In response to an agricultural worker shortage over 40 years ago, Canada initiated a temporary migration program to brings workers from the Caribbean and later Mexico. But this "model" program also has its drawbacks, as Tanya Basok of the University of Windsor explains.
Migrants' networks and relatively small travel distances help explain migration from one developing country to another. Dilip Ratha and William Shaw of the World Bank look at these and other reasons for and effects of South-South migration.
In the 1990s, Mexican immigrants began to leave California, Texas, and Illinois for the so-called new settlement states where they had not previously resided. As Ivan Light of UCLA explains, their reasons for leaving or bypassing Los Angeles were both economic and political.

Click here to read the article in English.

México es uno de los principales países de tránsito de migrantes en el mundo, particularmente para los miles de centroamericanos que viajan cada año por el país con el objetivo de alcanzar los Estados Unidos.


The European born are more likely to be proficient in English, work in higher-level occupations, and have higher earnings than the overall foreign-born population. MPI's David Dixon examines the social and economic profiles of the foreign born from Northern, Southern, Eastern, and Western Europe.
Over 15,000 Hmong from Laos are being resettled in the U.S., the latest wave of refugees from the era of U.S. involvement in Indochina. This Spotlight by MPI's Jennifer Yau examines the political developments and demographic impact of the Hmong refugee experience.
MPI's Jennifer Yau takes a detailed look at the foreign born from Korea in the United States.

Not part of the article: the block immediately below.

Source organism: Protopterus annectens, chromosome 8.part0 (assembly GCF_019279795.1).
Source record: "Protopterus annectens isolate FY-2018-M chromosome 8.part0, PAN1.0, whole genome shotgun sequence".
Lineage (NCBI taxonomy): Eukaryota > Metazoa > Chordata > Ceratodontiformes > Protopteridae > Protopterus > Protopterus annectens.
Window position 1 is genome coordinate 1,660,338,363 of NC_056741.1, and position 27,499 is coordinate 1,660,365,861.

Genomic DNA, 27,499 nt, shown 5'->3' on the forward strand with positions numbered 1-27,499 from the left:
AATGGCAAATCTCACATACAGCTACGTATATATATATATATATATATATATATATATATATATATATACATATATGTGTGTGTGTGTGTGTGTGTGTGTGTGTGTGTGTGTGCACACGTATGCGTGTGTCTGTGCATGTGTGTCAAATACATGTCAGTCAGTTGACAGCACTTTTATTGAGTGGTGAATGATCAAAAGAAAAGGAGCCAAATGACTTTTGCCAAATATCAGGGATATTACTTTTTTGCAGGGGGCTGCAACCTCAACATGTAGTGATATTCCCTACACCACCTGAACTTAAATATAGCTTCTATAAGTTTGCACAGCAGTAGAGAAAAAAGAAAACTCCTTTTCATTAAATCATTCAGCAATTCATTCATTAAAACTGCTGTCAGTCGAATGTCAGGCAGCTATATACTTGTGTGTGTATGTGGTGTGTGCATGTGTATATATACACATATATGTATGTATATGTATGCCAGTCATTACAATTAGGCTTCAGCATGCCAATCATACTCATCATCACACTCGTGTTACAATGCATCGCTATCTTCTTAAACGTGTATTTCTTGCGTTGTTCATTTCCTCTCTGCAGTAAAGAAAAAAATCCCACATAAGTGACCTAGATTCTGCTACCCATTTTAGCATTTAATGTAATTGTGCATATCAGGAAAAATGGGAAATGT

MPI's Deborah Meyers and Jennifer Yau highlight data from the 2003 Yearbook of Immigration Statistics.
Elizabeth Grieco takes a detailed look at the foreign born from the Dominican Republic in the United States.


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MPI's Julia Gelatt and Megan Davy reports on CAFTA's immigration effects, local immigration enforcement tactics, immigrants' access to healthcare, H-1B visa caps, new technology for border security, and more.
MPI's Julia Gelatt reports on Senators Cornyn and Kyl's comprehensive immigration reform bill, Secretary Chertoff's announcement on changes to the DHS, voting rights for Mexican citizens abroad, and more.
Julia Gelatt and Jennifer Yau report on resumption of free flights for undocumented border crossers, Senators Kyl and Cornyn's immigration enforcement proposals, and the use of immigration laws in national security investigations.
MPI's Jennifer Yau outlines the main points of the McCain-Kennedy bill and reports on the passage of the Real ID Act, medical costs of the undocumented, and more.
MPI’s Betsy Cooper reports on the new U.S. passport requirements, the Arizona Minuteman project, the latest REAL ID Act developments, and more.